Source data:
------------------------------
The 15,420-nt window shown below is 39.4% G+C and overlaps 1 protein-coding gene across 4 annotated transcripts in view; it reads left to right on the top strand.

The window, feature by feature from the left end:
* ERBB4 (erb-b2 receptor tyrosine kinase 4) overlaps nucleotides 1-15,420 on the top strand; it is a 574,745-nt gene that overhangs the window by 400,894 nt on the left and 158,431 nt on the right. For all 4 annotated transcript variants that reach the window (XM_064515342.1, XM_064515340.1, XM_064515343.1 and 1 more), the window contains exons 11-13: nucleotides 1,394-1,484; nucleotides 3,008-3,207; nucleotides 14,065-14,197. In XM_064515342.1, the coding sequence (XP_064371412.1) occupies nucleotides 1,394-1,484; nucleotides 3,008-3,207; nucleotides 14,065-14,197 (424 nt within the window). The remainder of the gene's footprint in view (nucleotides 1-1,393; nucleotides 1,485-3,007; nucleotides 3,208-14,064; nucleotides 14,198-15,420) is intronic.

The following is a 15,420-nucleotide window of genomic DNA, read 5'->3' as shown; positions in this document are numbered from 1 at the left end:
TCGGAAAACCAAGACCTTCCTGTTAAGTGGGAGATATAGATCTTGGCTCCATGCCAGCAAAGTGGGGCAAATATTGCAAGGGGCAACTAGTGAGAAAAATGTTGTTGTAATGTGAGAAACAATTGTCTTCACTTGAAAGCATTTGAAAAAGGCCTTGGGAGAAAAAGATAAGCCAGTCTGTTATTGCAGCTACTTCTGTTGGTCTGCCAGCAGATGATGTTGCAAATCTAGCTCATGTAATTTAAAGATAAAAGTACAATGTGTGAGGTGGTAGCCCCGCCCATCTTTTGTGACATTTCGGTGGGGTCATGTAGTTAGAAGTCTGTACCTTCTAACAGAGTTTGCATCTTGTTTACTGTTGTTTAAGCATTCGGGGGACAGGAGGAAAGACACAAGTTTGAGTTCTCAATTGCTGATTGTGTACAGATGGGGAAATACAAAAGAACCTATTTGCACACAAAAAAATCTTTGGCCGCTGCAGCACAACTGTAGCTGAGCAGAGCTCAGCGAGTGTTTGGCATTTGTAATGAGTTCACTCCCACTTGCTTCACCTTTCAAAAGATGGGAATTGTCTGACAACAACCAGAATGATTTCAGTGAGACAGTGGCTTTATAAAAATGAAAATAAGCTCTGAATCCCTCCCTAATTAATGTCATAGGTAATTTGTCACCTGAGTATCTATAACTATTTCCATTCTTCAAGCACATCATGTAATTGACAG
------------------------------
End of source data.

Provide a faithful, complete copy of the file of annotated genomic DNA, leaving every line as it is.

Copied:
The 15,420-nt window shown below is 39.4% G+C and overlaps 1 protein-coding gene across 4 annotated transcripts in view; it reads left to right on the top strand.

The window, feature by feature from the left end:
* ERBB4 (erb-b2 receptor tyrosine kinase 4) overlaps nucleotides 1-15,420 on the top strand; it is a 574,745-nt gene that overhangs the window by 400,894 nt on the left and 158,431 nt on the right. For all 4 annotated transcript variants that reach the window (XM_064515342.1, XM_064515340.1, XM_064515343.1 and 1 more), the window contains exons 11-13: nucleotides 1,394-1,484; nucleotides 3,008-3,207; nucleotides 14,065-14,197. In XM_064515342.1, the coding sequence (XP_064371412.1) occupies nucleotides 1,394-1,484; nucleotides 3,008-3,207; nucleotides 14,065-14,197 (424 nt within the window). The remainder of the gene's footprint in view (nucleotides 1-1,393; nucleotides 1,485-3,007; nucleotides 3,208-14,064; nucleotides 14,198-15,420) is intronic.

The following is a 15,420-nucleotide window of genomic DNA, read 5'->3' as shown; positions in this document are numbered from 1 at the left end:
TCGGAAAACCAAGACCTTCCTGTTAAGTGGGAGATATAGATCTTGGCTCCATGCCAGCAAAGTGGGGCAAATATTGCAAGGGGCAACTAGTGAGAAAAATGTTGTTGTAATGTGAGAAACAATTGTCTTCACTTGAAAGCATTTGAAAAAGGCCTTGGGAGAAAAAGATAAGCCAGTCTGTTATTGCAGCTACTTCTGTTGGTCTGCCAGCAGATGATGTTGCAAATCTAGCTCATGTAATTTAAAGATAAAAGTACAATGTGTGAGGTGGTAGCCCCGCCCATCTTTTGTGACATTTCGGTGGGGTCATGTAGTTAGAAGTCTGTACCTTCTAACAGAGTTTGCATCTTGTTTACTGTTGTTTAAGCATTCGGGGGACAGGAGGAAAGACACAAGTTTGAGTTCTCAATTGCTGATTGTGTACAGATGGGGAAATACAAAAGAACCTATTTGCACACAAAAAAATCTTTGGCCGCTGCAGCACAACTGTAGCTGAGCAGAGCTCAGCGAGTGTTTGGCATTTGTAATGAGTTCACTCCCACTTGCTTCACCTTTCAAAAGATGGGAATTGTCTGACAACAACCAGAATGATTTCAGTGAGACAGTGGCTTTATAAAAATGAAAATAAGCTCTGAATCCCTCCCTAATTAATGTCATAGGTAATTTGTCACCTGAGTATCTATAACTATTTCCATTCTTCAAGCACATCATGTAATTGACAG